It’s no secret that I’m a fan of itch.io, thé online marketplace for interesting indie games these days, but I never added ALL of my projects before. And it would have been weird to upload unfinished games to a webstore, but itch has evolved tremendously lately, offering support for limited betas and early access games. So now you can find all of my personal projects of note at hedgefield.itch.io.

But wait, there’s one more thing.

Last year I stopped blogging weekly about my indie escapades and created a once-in-a-while newsletter, but I noticed that I then also shared less little gamedev insights, something which the blog was perfect for. So I’m bringing that back. As I wrap up work on the first Orlova beta for an upcoming event, expect more work-in-progress posts. It’s time to turn this place back into a proper devblog.

Starting with the new title screen for Last Voyage of the Orlova.

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2016 look-ahead

We looked back at 2015 earlier this month, now it’s time to look ahead at all the things coming for Hedgefield in 2016.

Finish developing Last Voyage Of The Orlova

I started this project last summer with the intention to finish it up in a month or two, but then I got caught up in other things eventually leading me to my current job at Yoast, so the development timetable for this project has been stretched out somewhat. But this year I’m definitely finishing it and putting it out in itch.io.

Work with some cool people on 7 Days Of Klement

I can’t tell you what it is yet, but this year I’m working on a game spearheaded by Sytze Schalk, though I’m keeping my role in it limited to some design and prototyping work, leaving the heavy lifting to contractors. But that’s a great opportunity to involve some people I’ve wanted to work with.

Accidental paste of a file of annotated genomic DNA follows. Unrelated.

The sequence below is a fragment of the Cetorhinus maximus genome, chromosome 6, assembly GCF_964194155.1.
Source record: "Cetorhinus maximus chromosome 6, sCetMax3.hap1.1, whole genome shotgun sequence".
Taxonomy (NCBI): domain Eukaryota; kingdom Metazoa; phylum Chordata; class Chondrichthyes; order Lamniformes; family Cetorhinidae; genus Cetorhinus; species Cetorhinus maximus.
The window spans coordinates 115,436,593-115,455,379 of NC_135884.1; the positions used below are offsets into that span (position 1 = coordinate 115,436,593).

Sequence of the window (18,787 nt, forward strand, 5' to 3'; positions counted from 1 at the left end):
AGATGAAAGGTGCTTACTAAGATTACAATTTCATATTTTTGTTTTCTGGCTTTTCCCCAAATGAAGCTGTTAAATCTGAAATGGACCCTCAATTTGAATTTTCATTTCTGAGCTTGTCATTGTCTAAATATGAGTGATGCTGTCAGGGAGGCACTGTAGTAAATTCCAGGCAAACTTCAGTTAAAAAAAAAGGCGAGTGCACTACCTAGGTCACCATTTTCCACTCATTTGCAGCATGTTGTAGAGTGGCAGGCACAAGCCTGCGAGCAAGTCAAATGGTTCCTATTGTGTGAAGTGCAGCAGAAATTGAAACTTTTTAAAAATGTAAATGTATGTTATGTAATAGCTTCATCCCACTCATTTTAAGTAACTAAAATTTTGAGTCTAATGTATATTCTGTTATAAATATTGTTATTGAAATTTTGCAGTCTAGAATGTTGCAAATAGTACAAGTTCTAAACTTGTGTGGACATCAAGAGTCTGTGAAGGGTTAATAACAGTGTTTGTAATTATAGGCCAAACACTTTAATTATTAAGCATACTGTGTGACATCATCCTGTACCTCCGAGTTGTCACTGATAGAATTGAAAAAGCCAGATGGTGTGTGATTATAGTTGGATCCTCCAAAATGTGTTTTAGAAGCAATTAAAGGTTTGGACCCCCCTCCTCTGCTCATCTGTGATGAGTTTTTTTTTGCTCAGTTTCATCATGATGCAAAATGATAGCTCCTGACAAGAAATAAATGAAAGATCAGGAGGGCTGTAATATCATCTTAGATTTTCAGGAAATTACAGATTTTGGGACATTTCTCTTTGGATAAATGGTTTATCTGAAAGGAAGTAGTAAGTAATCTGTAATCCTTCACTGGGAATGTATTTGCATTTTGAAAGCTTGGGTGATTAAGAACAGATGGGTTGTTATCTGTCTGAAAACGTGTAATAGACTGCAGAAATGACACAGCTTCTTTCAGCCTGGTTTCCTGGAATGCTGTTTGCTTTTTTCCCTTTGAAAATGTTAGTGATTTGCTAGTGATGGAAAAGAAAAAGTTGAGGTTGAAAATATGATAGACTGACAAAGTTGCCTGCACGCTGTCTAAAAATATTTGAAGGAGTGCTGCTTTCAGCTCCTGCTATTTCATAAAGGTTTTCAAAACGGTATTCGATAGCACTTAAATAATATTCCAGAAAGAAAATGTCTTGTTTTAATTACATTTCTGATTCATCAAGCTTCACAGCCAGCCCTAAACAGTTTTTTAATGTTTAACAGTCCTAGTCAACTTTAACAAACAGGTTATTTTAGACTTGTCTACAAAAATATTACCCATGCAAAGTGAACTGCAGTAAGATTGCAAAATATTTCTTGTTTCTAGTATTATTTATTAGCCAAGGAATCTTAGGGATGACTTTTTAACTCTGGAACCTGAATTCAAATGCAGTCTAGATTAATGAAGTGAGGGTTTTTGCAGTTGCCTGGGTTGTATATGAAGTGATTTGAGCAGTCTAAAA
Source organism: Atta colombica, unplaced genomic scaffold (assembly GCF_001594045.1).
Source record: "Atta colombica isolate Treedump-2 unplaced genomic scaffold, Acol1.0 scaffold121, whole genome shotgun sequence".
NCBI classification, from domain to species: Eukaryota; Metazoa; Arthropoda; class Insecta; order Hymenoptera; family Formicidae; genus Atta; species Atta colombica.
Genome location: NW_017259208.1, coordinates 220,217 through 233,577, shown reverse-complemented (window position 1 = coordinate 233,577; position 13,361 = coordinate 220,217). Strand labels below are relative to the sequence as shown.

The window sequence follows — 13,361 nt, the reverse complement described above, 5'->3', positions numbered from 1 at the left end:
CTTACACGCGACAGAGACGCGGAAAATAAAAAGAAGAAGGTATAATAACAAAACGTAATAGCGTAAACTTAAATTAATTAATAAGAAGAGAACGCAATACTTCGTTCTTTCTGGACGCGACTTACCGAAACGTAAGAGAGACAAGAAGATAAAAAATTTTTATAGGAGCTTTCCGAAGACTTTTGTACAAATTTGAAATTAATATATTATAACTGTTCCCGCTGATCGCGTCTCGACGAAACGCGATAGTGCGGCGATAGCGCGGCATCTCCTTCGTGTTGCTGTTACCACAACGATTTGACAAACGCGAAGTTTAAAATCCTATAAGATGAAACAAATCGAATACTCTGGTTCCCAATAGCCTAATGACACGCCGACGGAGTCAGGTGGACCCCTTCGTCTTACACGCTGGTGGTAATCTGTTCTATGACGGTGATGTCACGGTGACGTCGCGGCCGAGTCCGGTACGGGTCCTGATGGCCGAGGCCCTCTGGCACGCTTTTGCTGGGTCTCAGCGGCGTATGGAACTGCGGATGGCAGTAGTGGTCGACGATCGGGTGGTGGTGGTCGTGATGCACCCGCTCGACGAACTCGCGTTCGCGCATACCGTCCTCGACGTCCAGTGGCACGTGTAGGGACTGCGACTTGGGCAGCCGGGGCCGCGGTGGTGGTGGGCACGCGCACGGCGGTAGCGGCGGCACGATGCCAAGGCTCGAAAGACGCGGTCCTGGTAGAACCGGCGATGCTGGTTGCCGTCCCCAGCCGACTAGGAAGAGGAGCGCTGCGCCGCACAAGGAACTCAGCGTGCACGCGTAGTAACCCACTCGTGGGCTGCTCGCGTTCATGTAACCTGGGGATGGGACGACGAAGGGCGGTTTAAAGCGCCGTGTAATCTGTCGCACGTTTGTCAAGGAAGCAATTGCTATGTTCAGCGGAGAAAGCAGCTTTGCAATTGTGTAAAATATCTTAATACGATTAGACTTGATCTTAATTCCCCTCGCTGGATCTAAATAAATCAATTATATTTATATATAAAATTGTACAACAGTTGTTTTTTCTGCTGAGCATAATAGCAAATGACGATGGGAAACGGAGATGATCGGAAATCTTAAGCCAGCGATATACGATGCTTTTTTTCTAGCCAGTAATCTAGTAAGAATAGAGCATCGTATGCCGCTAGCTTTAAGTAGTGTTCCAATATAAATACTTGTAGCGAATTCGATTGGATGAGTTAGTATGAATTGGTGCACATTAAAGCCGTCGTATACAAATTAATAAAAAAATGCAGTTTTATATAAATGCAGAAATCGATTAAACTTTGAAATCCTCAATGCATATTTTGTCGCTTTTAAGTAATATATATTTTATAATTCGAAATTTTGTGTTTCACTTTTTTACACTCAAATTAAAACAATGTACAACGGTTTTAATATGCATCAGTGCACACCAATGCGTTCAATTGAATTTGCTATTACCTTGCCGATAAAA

Write a new draft for Black Feather Forest

This again? Yes. I’ve done a lot of thinking about this game since I completed the vertical slice in 2014. It was way too ambitious, while still missing some crucial mechanics. So I’m slowly writing a new draft, and so far it’s looking pretty solid. 2017 here I come.

Draw more

It sounds weird considering my day job IS drawing, but I want to make more quick little drawings in my free time and learn new techniques. Just get better at it, basically.

I’ll be talking more in-depth about these things in my newsletter, so sign up for that.

 

2D water reflections in Unity 5

Some people asked me how I’m doing the water reflections in Last Voyage Of The Orlova, so here’s a quick look at the shader. Download at the bottom of the post.

The solution consists of two components: a shader for the groundwork, and a script to render it on a quad.

The shader has a texture slot and a color picker. The texture is optional, you can just change the water color using the color picker.

The script has settings for the reflection resolution, offset, and which layers should be reflected. I keep the resolution intentionally low (256) because otherwise the reflection is too perfect and it doesn’t look like water anymore. And I like the way it shimmers when you walk.

I’ve packaged the files up so you can try this in your own project right now:
Click here to download.

To get started, add these files to your project’s Assets folder, and drag the reflection prefab into your scene. You can adjust the size and position of the prefab to your needs.

Let me know here or on twitter if you use it, I’d love to see it in action in other places.

If you’re looking to add waves (with physics!) to the water surface, the Zippy Water 2D asset is pretty good. I applied this shader to their water prefab and it works.

 

Announcing The Last Voyage Of The Orlova

Today I’d like you to meet my next game, The Last Voyage Of The Orlova.